Being a part of this family, and having the Orthodox Church as my spiritual home, comes at the end of a long road of hope and longing for me. For so many of you, the depth of your faith and your commitment to the Church—indeed, your experience of the grace of Jesus Christ—are closely tied to the stories of your immigrant ancestors and how they came to this country: the yia yia who was once a scared little girl crossing the Atlantic, the uncle who swept diner floors from dawn until dark and managed to squirrel away millions.
As a child growing up in a little Southern town, I was always fascinated with the stories of immigrants who came to the United States in big ships and then lived in close-knit neighborhoods where houses, churches and synagogues, and stores all were in one block, and everything, I imagined, smelled like hot sweet bread from the bakery down the street.
I realize a lot of what I just mentioned about Greeks and immigrants is cliché, and that your own family stories are entirely distinctive. But there are some elements common to all immigrant stories, that explain why they have such a powerful hold on us: the experience of losing a homeland, the need to go to a new place and to find a new way to live, the experience of pain, uncertainty, and fear about the future, and the reliance upon faith and tradition to navigate difficult times.
As different as my Southern Protestant background is from the faith many of you learned at nouna’s knee, my own story is a kind of immigrant experience. From the earliest time I could remember, I’ve felt a sense of loss about the past, and that there was a source of joy I was missing.
I know now that our church fathers talk about how we miss our true homeland in God, and you all have heard Father talk about how each of us is the Prodigal Son in the far country, and God is our father welcoming us home.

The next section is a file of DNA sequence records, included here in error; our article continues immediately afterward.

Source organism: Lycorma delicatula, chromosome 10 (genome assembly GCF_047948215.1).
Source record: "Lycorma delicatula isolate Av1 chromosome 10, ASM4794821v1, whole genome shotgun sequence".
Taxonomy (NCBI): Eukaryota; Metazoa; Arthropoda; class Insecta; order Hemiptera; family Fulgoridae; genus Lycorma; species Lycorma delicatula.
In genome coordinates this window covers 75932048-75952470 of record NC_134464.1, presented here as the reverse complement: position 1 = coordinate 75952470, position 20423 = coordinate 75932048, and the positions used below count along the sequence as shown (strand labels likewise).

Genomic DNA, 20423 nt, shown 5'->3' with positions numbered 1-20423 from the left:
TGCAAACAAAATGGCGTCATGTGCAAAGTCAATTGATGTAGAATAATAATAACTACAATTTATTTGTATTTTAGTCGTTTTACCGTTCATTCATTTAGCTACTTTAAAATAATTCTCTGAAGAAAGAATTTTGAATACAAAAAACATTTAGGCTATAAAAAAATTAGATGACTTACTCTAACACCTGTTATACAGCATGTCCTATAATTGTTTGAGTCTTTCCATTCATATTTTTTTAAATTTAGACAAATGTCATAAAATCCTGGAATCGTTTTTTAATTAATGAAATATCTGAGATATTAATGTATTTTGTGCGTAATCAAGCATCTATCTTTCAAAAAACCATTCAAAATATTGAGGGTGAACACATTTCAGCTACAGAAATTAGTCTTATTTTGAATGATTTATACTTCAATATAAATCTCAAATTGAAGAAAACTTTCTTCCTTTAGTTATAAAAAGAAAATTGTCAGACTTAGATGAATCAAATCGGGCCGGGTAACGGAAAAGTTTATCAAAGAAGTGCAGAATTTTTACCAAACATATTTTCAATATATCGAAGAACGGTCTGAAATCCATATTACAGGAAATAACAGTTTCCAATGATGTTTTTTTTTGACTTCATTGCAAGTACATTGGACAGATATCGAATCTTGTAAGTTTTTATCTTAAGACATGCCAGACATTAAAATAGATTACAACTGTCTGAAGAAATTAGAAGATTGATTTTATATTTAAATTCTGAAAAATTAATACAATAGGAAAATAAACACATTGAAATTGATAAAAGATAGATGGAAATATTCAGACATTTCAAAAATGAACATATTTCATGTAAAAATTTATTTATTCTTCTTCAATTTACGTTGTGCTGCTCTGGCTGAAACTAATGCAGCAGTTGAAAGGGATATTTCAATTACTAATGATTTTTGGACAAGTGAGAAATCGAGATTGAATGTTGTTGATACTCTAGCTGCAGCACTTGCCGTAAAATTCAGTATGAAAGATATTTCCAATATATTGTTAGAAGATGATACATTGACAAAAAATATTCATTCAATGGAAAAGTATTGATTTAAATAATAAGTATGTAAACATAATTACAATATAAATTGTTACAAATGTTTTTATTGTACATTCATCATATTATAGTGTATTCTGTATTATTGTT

My parents taught me the basics about God and Jesus, and the reasons to be honest and moral, for which I am grateful, but by the time I came along, my sisters and brothers were in high school and rebellious, members of the church of Jimi Hendrix. The family had stopped going to church, and I never had a sense growing up that faith connected to our everyday life as a family.
The worst was when, after forty-five years of smoking two packs of cigarettes a day, my father contracted lung cancer.Sometime during the long fall when he was sick, though, I read a book that still haunts me. The book was about girls at a Catholic convent boarding school around the time of World War I. One rather naughty and doubtful girl discovers that her sister is on the verge of death from scarlet fever. As I recall it, the girl penitently goes to the chapel and asks the Virgin Mary—the Panagia, I call her now—to help change her heart and heal her sister. As it happened, the sister was healed.
This was an image that stayed with me: a woman who reflected God, beauty, and love. This was the kind of woman I wanted to be, even if the odds were against it. I hadn’t understood that Mary was more than a china figurine from our Christmas Nativity set.
An all-loving mother whom I could ask for help and who would pray for my protection was soon going to be something I really needed: My father did die. My siblings were all grown up and gone. Lacking a family, what I needed was the church.
The young evangelical couple across the street began to invite me over for dinner. As Greeks, you all can recognize the importance of food. You know that the simple giving of food can be more than just physical nourishment; it can be a true taste of heaven. This couple gave the gift of their love and their table, and I began to believe that the good news of Jesus Christ might really be true.
When I was in my mid-twenties, bare Protestant churches with one-hour sermons and abstract theology began to leave me cold. I began to want to be in a church where I could worship God with all of my senses. I wanted a church where there was beauty, and where they didn’t give easy explanations for why people suffer.
As it happened I was living in a community with a large and vibrant Antiochian Arab parish, and I walked in one day—right in the middle of the Festival, as it happened—and never left.
And as many churches as I have been in since, one thing has been the same about each of them: they were home. The Liturgy became a concrete expression of God’s invisible reality. As God stood in for the father I had lost, the Church stood in the places where my own mother, as much as I love her, was not able to go.
I want to thank you for all of your kindnesses to me, and to challenge you to continue and increase your fulfillment of the tasks of mercy and hospitality—concepts that are both deeply Biblical, Hebraic, and Hellenic—remember Nausikaa taking care of a tired Odysseus after he washed ashore.
As affluent and educated as so many of us have become, the immigrant experience often doesn’t seem to end. It just changes. And we need to reach out in a real and substantive way to the suffering around us. May this be a Lenten lesson for us all.